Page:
With a wild first half that might have been satisfying enough for most teams, Taylor turned to teammate Tyler Gaffney in the locker room and issued a challenge.
"I told Gaffney," Taylor said, "let's try to get 500 out here."
Taylor, Gaffney and Anthony Wilkerson powered Stanford (No. 8 BCS, No. 7 AP) to a school-record 446 yards rushing to blow past Washington (No. 25 BCS, No. 22 AP) 65-21 on Saturday night in the Cardinal's most impressive victory all season.
The running backs gave the Heisman Trophy hopeful some rest as Stanford (7-0, 5-0 Pac-12) extended the nation's longest winning streak to 15 games. Taylor ran for 138 yards, Gaffney 117 yards and Wilkerson 93 yards to break the previous team mark of 439 in a victory over Oregon State in 1981.
"We were very aware of it when we broke it," Luck said. "What a testament to the o-line, to the coaches, to the tight ends, to the receivers. It was a total team effort on the ground, and most of all to the backs making it happen."
Facing the first ranked opponent of the season, Stanford pounded the Huskies (5-2, 3-1) in a critical Pac-12 North matchup.
Chris Polk ran for scores from 46 and 61 yards in the first half to keep Washington close early. He finished with 144 yards rushing as the Cardinal's defense clamped down.
Luck threw for 169 yards and two touchdowns and completed 16 of 21 passes but took a back seat -- for once -- to a running game that has quietly been among the nation's best the last few years. No matter what happens next week at Southern California, the victory almost guarantees that the Nov. 12 matchup against Oregon at Stanford Stadium will decide the North's representative in the inaugural Pac-12 championship game.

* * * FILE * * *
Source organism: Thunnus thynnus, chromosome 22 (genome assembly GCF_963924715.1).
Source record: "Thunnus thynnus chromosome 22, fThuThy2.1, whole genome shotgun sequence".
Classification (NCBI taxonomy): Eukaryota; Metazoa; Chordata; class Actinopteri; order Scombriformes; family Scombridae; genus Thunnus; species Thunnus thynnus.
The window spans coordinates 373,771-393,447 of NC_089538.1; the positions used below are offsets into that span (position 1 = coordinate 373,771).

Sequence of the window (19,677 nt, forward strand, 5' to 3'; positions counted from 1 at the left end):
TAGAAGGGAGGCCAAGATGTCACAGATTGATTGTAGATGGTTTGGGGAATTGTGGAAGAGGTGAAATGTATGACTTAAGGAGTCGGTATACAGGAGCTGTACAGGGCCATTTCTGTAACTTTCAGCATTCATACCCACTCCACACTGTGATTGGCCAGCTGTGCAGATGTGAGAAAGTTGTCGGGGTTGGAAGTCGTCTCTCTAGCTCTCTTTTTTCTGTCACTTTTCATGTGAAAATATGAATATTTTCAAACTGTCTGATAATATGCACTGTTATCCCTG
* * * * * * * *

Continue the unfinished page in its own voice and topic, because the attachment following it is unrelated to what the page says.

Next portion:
Not a bad time for the Cardinal to fly south to the Coliseum.
"They are a good football team for a reason and why they do what they do and have been on a run they're on," Huskies coach Steve Sarkisian said. "They wear you out and they wear you down."
With three running backs leading the way, Washington couldn't stop any of them.
Taylor and Gaffney each ran for a touchdown and Wilkerson had two, including a 38-yard scamper with 1:25 remaining in the fourth quarter that snapped the record set back when John Elway was the Cardinal's quarterback.
Stanford coach David Shaw practically apologized for the late score, admitting he just hoped to run out the clock with the backups in the game.
"You can't tell a runner not to run," Shaw said.
A week after a poor first-half showing at Washington State, Stanford started with a 76-yard drive on six plays capped by Jeremy Stewart's 2-yard TD run. Jordan Williamson kicked the first of his three field goals from 39 yards to put the Cardinal ahead 10-0.
Polk broke two tackles up the sideline on 41-yard touchdown run for his first score. Then he sprinted untouched through the middle for 61 yards to bring the Huskies within 17-14 early in the second quarter.
Just when it seemed the Cardinal might finally be tested, they ran away from yet another opponent.
Taylor ripped through a seem on Stanford's next play from scrimmage, running 70 yards for a touchdown without receiving so much as a hand swipe. Luck followed by connecting with Drew Terrell from 5 yards out for his second touchdown pass to give the Cardinal a 31-14 lead.
"They left a guy open. I just missed him. It was kind of just unfortunate," Price said of the interception. "It's embarrassing anytime you lose like this."
In a half where the offenses ran wild, the biggest play might have come on defense.
Michael Thomas broke the game open when he stepped in front of a receiver over the middle and picked off a pass from Price. He raced 62 yards down the sideline, stepping over the diving quarterback to put Stanford ahead 38-14 at the break.
The Huskies, who were shutout 41-0 by Stanford last year in Seattle, had entered the Top 25 for the first time in two seasons this week behind Price, who entered game tied with Boise State's Kellen Moore for second in the country with 21 touchdown passes. Price's 2-yard TD pass to Evan Hudson that came early in the third quarter came with the game already a blowout.
Stanford still led 48-21 after the score, which was Hudson's first career reception. While Price was sacked only twice, he was under constant pressure. The sophomore finished with 247 yards passing.
Gaffney, anchoring the wildcat formation, had runs of 14 and 34 yards before capping off Stanford's first drive of the second half with a 4-yard TD. Taylor and Gaffney became the 10th running back duo in school history to rush for 100-yard running games.
"I think that will be something special down the road for guys to look back on," Luck said. "Hopefully it's broken next week."